Fast decomposition of matter can be accomplished by applying pressure or by the introduction of oxygen and ignition. Decomposition leaves us whit a range of new types of matter. Conservation of mass have to be applied in this process.

The result of forced decomposition is the release of a substantial amount of heat and a fast and spontaneous increase of volume, expansion. Expansion is an elastic force. These three dimensional forces are applied in combustion engines that convert them into rotary forces for machines. A vehicle is regarded to be a machine. Decomposition of matter or combustion can also be used for thermal forcing of for instance water. It is a method that is widely used for the generation of electricity.

Elastic force from state of excitement by thermal forcing

Nuclear decomposition and fossil fuels act with the same purpose, generating heat for thermal forcing. Thermal forcing of water results in fast expansion due the higher state of excitement and the conversion of water into steam.

Most people wrongly believe that we have left the steam era behind us. Today steam is still powering the world.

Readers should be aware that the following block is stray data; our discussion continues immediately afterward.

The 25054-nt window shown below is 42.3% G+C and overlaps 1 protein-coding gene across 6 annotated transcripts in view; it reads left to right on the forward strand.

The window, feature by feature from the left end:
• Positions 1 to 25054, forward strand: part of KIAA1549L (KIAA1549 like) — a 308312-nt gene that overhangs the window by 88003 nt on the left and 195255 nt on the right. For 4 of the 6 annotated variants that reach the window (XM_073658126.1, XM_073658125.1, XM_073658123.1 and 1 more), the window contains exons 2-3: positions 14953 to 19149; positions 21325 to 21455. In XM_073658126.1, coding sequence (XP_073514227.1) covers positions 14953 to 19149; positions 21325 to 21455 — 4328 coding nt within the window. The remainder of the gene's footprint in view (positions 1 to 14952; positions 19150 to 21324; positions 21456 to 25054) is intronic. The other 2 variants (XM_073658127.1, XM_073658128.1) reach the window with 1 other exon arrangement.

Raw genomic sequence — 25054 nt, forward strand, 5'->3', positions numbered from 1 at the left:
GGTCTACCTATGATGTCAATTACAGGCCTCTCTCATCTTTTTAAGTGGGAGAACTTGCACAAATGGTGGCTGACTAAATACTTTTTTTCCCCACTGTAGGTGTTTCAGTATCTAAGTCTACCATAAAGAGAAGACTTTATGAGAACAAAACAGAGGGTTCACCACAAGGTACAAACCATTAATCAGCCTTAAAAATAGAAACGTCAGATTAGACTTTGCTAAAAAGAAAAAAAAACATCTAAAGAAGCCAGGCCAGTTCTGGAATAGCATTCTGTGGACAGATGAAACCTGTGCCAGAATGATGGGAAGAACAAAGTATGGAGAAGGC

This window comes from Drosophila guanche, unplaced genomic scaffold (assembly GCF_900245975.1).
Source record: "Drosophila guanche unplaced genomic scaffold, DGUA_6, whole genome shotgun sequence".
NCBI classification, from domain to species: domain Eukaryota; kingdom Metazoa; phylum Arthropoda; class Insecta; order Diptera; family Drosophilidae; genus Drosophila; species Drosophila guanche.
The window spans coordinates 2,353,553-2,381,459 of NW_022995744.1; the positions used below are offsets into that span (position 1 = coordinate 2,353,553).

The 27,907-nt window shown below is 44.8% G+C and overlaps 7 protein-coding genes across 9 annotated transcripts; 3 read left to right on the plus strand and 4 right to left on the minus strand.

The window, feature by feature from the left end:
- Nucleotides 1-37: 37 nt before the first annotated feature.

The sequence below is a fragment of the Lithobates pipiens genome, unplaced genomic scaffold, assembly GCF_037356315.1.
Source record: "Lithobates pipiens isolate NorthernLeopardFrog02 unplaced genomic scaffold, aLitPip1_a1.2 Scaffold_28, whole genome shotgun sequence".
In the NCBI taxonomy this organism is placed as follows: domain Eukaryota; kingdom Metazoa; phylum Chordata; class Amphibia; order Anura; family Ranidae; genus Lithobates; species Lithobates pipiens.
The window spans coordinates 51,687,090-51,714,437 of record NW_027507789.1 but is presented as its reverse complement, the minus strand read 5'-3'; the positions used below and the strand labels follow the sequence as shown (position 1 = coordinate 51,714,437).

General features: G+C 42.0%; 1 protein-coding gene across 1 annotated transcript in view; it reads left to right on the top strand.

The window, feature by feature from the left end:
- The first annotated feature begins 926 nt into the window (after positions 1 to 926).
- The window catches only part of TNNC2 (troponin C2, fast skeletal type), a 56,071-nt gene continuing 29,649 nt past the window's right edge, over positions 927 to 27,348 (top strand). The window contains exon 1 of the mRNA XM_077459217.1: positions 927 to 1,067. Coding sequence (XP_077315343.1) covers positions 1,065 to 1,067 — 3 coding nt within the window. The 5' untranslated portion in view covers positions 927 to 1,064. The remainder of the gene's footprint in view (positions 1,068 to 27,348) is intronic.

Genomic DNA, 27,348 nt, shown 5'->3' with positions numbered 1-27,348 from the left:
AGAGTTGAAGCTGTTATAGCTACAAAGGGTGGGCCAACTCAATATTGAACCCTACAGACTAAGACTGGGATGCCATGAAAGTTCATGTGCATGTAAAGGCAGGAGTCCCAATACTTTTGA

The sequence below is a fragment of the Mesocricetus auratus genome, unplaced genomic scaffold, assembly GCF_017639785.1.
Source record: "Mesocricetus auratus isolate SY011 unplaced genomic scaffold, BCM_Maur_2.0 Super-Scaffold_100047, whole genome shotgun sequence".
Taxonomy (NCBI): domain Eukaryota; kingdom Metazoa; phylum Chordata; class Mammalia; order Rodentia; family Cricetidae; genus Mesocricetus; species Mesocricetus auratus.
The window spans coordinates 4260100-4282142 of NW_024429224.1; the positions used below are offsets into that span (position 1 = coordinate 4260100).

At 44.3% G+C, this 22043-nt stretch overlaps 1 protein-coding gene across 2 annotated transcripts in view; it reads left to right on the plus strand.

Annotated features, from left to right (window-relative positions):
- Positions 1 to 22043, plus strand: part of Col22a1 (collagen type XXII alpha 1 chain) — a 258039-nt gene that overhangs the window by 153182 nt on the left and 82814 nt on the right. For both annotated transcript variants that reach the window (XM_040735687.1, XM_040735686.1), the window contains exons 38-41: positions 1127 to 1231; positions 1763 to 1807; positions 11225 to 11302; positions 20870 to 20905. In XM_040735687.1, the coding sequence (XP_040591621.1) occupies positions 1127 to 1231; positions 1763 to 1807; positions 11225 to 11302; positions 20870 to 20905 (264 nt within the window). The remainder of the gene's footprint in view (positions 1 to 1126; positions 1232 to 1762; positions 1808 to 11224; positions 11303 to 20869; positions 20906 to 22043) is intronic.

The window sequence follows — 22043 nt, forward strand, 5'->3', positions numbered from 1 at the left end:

The expansion forces that become available from the expansion are used to create rotary motion for driving machines, most of the time steam turbines and generators.

Steam is also widely used in industries for heating purposes in production processes.

Centrifugal force, centripetal force, gyroscopic force, inertia

Rotating frames of matter are probably the most interesting and most mysterious objects in physics. Centrifugal force promotes matter to leave the frame in the direction as if the circumference was stretched in a straight line. Centripetal force in the contrary promotes the matter to compress towards the center of the circular frame, probably trough a spiral path as if the circumference of the frame was bent towards the center.

Rotating frames can be both liquid and solid. The gyroscope is an example of a solid rotating frame.